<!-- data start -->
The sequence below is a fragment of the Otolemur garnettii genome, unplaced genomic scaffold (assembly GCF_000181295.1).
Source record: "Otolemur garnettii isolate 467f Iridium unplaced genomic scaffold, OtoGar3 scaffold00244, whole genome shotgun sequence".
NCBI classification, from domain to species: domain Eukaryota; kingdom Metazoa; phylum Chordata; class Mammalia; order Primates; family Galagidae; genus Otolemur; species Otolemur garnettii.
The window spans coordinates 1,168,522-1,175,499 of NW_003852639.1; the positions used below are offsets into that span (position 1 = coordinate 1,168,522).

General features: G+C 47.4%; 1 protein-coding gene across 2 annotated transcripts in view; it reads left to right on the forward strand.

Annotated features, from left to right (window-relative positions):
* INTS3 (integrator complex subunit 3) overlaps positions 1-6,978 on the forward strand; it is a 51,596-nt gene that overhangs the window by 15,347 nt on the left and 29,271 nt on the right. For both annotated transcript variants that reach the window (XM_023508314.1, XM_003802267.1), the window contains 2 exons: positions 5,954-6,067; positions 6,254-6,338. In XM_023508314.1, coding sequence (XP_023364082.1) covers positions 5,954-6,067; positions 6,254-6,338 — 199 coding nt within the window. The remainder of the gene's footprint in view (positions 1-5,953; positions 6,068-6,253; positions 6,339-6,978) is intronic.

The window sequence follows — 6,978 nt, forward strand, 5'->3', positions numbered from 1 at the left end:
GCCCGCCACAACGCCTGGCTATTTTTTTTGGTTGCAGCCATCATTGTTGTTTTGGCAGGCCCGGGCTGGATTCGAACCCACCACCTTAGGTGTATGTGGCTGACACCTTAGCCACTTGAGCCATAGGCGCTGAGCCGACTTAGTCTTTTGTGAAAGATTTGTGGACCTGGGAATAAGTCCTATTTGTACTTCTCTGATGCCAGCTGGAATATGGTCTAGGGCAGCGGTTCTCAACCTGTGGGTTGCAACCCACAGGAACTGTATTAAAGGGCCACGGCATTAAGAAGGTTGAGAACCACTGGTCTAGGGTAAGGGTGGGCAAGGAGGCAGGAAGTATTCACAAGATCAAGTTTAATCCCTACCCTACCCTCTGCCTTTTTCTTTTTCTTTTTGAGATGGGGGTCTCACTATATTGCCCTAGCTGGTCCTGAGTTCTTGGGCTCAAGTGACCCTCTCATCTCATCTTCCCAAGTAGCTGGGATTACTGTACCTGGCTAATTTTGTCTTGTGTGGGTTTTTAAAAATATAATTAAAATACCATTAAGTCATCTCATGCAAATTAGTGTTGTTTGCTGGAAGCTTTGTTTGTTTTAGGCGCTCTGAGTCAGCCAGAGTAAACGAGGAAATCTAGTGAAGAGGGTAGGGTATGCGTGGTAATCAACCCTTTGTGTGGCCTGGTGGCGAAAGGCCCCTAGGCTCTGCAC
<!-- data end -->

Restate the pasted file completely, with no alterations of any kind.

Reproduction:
The sequence below is a fragment of the Otolemur garnettii genome, unplaced genomic scaffold (assembly GCF_000181295.1).
Source record: "Otolemur garnettii isolate 467f Iridium unplaced genomic scaffold, OtoGar3 scaffold00244, whole genome shotgun sequence".
NCBI classification, from domain to species: domain Eukaryota; kingdom Metazoa; phylum Chordata; class Mammalia; order Primates; family Galagidae; genus Otolemur; species Otolemur garnettii.
The window spans coordinates 1,168,522-1,175,499 of NW_003852639.1; the positions used below are offsets into that span (position 1 = coordinate 1,168,522).

General features: G+C 47.4%; 1 protein-coding gene across 2 annotated transcripts in view; it reads left to right on the forward strand.

Annotated features, from left to right (window-relative positions):
* INTS3 (integrator complex subunit 3) overlaps positions 1-6,978 on the forward strand; it is a 51,596-nt gene that overhangs the window by 15,347 nt on the left and 29,271 nt on the right. For both annotated transcript variants that reach the window (XM_023508314.1, XM_003802267.1), the window contains 2 exons: positions 5,954-6,067; positions 6,254-6,338. In XM_023508314.1, coding sequence (XP_023364082.1) covers positions 5,954-6,067; positions 6,254-6,338 — 199 coding nt within the window. The remainder of the gene's footprint in view (positions 1-5,953; positions 6,068-6,253; positions 6,339-6,978) is intronic.

The window sequence follows — 6,978 nt, forward strand, 5'->3', positions numbered from 1 at the left end:
GCCCGCCACAACGCCTGGCTATTTTTTTTGGTTGCAGCCATCATTGTTGTTTTGGCAGGCCCGGGCTGGATTCGAACCCACCACCTTAGGTGTATGTGGCTGACACCTTAGCCACTTGAGCCATAGGCGCTGAGCCGACTTAGTCTTTTGTGAAAGATTTGTGGACCTGGGAATAAGTCCTATTTGTACTTCTCTGATGCCAGCTGGAATATGGTCTAGGGCAGCGGTTCTCAACCTGTGGGTTGCAACCCACAGGAACTGTATTAAAGGGCCACGGCATTAAGAAGGTTGAGAACCACTGGTCTAGGGTAAGGGTGGGCAAGGAGGCAGGAAGTATTCACAAGATCAAGTTTAATCCCTACCCTACCCTCTGCCTTTTTCTTTTTCTTTTTGAGATGGGGGTCTCACTATATTGCCCTAGCTGGTCCTGAGTTCTTGGGCTCAAGTGACCCTCTCATCTCATCTTCCCAAGTAGCTGGGATTACTGTACCTGGCTAATTTTGTCTTGTGTGGGTTTTTAAAAATATAATTAAAATACCATTAAGTCATCTCATGCAAATTAGTGTTGTTTGCTGGAAGCTTTGTTTGTTTTAGGCGCTCTGAGTCAGCCAGAGTAAACGAGGAAATCTAGTGAAGAGGGTAGGGTATGCGTGGTAATCAACCCTTTGTGTGGCCTGGTGGCGAAAGGCCCCTAGGCTCTGCAC